almost Rs 20,000 from donors and this was used to send two leading English barristers from Calcutta to appear for Tilak.
The trial before Justice Arthur Strachey was a farce. He sentenced Tilak to 18 months imprisonment.

The partition of Bengal and the killing of two English
women by a bomb hurled by Khudiram Bose led to large-scale repression. The Anglo-Indian press attacked Tilak for provoking the youth to engage in violent protests. Once again, Tilak wrote several articles in Kesari and asked the government to stop repressing freedom. He pointed
out that the best way to stop violence and bombs was to grant self-rule to the people of Bharat and, in one article, criticised the Explosives Act. Once again, Tilak was arrested in June 1908 and charged with sedition. Initially Jinnah appeared for Tilak and applied for bail
but this was rejected by Justice Davar, who had appeared for Tilak in 1897.
This second trial was once again a mere formality. Tilak argued his own case. He pointed out that the English translation of his articles had serious errors and asked for a correct version, but this
plea was rejected. Tilak’s residence in Pune was searched, but nothing was found except a card on which Tilak had written the names of 2 books on explosives. Tilak explained that when he was writing an article on the Explosives Act, he came across the names of these two books.
But this card was the basis of an allegation that Tilak was manufacturing bombs.
Davar sentenced Tilak to six years imprisonment. His articles, according to Davar, were seething with sedition and approved the committing of murder with bombs. He concluded that Tilak’s journalism
was a curse for India. Tilak's response was immortal-

“I maintain that I am innocent. There are higher powers that rule the destiny of things and it may be the will of Providence that the cause which I represent is to prosper more by my suffering than by my remaining free.”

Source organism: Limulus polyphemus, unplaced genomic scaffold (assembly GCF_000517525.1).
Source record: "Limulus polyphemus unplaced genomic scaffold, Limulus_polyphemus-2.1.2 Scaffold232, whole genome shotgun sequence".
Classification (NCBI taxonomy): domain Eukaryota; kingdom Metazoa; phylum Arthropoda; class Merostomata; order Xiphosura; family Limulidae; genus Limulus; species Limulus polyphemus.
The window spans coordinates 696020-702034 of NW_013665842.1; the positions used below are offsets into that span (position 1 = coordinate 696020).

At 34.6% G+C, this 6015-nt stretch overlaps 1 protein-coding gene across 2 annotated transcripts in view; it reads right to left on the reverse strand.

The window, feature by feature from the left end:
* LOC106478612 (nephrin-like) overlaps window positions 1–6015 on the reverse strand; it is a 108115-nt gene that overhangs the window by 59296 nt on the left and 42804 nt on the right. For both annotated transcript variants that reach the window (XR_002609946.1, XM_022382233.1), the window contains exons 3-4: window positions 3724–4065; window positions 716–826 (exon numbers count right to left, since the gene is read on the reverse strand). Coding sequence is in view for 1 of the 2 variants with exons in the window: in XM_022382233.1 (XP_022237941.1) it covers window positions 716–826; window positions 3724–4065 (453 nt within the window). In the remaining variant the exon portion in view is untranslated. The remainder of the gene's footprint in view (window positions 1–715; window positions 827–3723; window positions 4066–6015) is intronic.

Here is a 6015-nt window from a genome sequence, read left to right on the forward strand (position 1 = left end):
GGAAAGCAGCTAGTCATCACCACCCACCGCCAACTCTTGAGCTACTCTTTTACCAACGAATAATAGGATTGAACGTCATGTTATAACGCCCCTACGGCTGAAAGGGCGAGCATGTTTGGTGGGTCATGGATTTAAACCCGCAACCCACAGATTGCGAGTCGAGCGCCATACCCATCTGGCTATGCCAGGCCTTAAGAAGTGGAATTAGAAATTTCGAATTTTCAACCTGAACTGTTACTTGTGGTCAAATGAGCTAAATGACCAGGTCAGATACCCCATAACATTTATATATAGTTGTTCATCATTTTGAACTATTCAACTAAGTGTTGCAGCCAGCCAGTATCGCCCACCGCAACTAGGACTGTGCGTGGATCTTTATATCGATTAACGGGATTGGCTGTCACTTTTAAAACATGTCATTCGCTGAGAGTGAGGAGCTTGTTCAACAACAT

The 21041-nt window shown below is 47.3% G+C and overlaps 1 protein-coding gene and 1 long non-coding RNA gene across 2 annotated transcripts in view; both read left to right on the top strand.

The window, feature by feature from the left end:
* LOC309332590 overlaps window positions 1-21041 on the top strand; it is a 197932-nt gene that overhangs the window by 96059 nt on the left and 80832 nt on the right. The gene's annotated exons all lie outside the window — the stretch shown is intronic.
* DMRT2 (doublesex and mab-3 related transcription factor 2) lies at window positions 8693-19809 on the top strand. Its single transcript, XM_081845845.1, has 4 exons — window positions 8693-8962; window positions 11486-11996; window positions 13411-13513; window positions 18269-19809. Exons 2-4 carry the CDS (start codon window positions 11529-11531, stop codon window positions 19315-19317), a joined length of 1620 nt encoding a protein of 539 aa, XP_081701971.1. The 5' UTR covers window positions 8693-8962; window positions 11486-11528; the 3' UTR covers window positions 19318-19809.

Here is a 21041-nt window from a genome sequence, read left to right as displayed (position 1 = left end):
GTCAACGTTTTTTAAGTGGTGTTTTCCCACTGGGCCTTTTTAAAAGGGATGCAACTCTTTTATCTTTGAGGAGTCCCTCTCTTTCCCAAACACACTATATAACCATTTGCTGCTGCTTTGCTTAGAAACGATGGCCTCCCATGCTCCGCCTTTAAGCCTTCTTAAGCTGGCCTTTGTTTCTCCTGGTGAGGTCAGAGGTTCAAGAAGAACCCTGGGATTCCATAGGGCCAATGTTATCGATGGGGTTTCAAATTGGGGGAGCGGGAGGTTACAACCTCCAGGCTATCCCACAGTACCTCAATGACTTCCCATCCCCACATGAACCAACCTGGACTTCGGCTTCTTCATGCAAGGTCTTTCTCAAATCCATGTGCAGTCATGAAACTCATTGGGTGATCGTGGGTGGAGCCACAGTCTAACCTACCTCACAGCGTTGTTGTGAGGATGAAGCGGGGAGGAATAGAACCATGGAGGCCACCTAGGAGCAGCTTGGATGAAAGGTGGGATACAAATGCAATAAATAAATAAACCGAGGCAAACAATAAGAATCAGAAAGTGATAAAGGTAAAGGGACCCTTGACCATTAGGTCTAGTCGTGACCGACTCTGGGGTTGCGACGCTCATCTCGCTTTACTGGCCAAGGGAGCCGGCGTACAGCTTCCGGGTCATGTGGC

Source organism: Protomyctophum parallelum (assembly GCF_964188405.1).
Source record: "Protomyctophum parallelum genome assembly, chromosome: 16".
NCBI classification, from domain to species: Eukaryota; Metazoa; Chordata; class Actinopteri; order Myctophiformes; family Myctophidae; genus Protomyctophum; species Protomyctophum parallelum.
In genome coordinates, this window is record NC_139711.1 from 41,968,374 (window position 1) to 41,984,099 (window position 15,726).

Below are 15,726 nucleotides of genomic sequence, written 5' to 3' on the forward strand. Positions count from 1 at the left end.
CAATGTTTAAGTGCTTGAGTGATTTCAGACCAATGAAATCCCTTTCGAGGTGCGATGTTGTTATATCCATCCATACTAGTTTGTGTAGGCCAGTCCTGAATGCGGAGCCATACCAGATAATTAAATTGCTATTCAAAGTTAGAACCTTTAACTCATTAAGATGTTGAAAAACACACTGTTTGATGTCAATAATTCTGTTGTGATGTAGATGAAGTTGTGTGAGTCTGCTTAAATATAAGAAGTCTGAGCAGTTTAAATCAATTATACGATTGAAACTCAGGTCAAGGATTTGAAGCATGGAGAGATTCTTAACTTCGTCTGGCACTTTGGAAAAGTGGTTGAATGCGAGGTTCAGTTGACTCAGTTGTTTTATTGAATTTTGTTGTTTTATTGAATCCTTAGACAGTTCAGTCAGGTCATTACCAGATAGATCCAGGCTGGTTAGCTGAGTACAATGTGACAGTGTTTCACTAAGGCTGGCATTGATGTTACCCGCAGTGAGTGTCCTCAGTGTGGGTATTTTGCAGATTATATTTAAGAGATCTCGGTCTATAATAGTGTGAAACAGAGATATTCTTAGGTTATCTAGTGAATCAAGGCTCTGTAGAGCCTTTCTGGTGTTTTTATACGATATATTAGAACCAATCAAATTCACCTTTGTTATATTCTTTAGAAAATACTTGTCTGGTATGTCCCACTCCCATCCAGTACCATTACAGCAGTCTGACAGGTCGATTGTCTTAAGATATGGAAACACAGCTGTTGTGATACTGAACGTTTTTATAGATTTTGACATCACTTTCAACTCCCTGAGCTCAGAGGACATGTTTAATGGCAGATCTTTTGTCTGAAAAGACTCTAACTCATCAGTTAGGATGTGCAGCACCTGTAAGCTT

Tilak was sent to Mandalay jail in Burma & returned in 1914.
Once out of jail, Tilak who suffered from health complications, slowed down.
In 1916, he joined congress again, there Tilak tried to convince Gandhi to leave the idea of "Ahimsa" & try to get "Swarajya" by all means.
Naturally, British agent Gandhi didnt approve. Tilak helped found the All India Home Rule League in 1916–18, with G. S. Khaparde and Annie Besant. After years of trying to reunite the moderate and radical factions, he gave up and focused on the Home Rule League. Tilak travelled
from village to village for support from farmers and locals to join the movement towards self-rule. The league had 1400 members in April 1916 & by 1917 membership had grown to approximately 32,000. Tilak started his Home Rule League in Maharashtra, Central Provinces & Karnataka.
Like many, even Lokamanya had blemishes of his own.
He was from that school which believed Shudras were lower and must be like that always, he opposed higher education for women too..
Yes, he had these problems, but he was 1000 times better than PseudoSeckulars.